2. Scherer–Mountain raises two additional arguments to defeat the Carpenters' contract claim. Scherer–Mountain contends that (1) any alleged misrepresentations by Scherer–Mountain could not have induced the Carpenters to close the purchase of their real estate contract because they were already bound to purchase the property and (2) the Carpenters did not suffer damages proximately caused by reliance on any alleged misrepresentations. Although relevant to the Carpenters' tort claims, these arguments are irrelevant to any breach-of-contract analysis.
3. As a matter of law, Ohio does not recognize a cause of action for detrimental reliance. See Gottfried–Smith v. Gottfried (1997), 119 Ohio App.3d 646, 650, 695 N.E.2d 1229, 1231. Detrimental reliance arises as an element of various causes of action (e.g. promissory estoppel, misrepresentation) but is not a cause of action unto itself. Id. However, when reading the Carpenters' complaint in context, it appears that their misnamed cause of action for “detrimental reliance” is simply a cause of action for negligent misrepresentation. See Thoma Opticians, Inc. v. Fifth Third Bank (June 5, 1998), Hamilton App. No. C–970611, unreported, 1998 WL 295629 (construing a cause of action for “detrimental reliance” as one for negligent misrepresentation).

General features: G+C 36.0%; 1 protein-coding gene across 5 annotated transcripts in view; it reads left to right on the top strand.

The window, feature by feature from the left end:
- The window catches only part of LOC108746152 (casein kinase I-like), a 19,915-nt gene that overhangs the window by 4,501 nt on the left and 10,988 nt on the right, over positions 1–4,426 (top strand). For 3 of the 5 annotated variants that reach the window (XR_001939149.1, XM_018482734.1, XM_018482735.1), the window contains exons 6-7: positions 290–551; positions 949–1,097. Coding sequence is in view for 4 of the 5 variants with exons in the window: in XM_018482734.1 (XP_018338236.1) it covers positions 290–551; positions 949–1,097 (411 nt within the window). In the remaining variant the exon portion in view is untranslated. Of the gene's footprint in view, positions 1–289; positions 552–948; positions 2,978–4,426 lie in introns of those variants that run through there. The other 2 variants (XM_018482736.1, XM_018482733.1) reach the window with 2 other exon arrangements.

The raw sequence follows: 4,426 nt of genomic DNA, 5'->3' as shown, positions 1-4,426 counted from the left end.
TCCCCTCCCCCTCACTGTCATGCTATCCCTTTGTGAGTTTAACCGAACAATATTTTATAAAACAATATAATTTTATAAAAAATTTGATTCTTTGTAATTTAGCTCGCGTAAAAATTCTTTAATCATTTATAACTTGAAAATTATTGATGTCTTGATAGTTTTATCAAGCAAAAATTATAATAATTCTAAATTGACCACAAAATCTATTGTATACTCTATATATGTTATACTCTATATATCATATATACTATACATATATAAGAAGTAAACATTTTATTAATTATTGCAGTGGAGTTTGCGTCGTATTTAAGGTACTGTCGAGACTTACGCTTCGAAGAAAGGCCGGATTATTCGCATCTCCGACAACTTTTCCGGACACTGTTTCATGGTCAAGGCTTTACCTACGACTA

4. Scherer–Mountain's third-party complaint named the commissioners in their official capacity, and not the county itself, as a defendant. However, this technicality does not render political-subdivision immunity inapplicable. A claim against the commissioners is, in effect, a claim against the county itself. Thus, the commissioners are entitled to political-subdivision status in the same manner as the county itself. See Wilson v. Stark Cty. Dept. of Human Serv. (1994), 70 Ohio St.3d 450, 453, 639 N.E.2d 105, 107–108 (rejecting argument that a county-created department of human services was not a political subdivision for purposes of R.C. Chapter 2744).
5. The exception regarding R.C. 3746.24 is inapplicable here.
6. R.C. 2744.01(C)(2)(r) lists “flood control measures” as a governmental function. Because we conclude participation in the NFIP is a governmental function under R.C. 2755.01(C)(1), we need not decide whether the NFIP is a flood-control measure.
KLINE, P.J., and PETER B. ABELE, J., concur.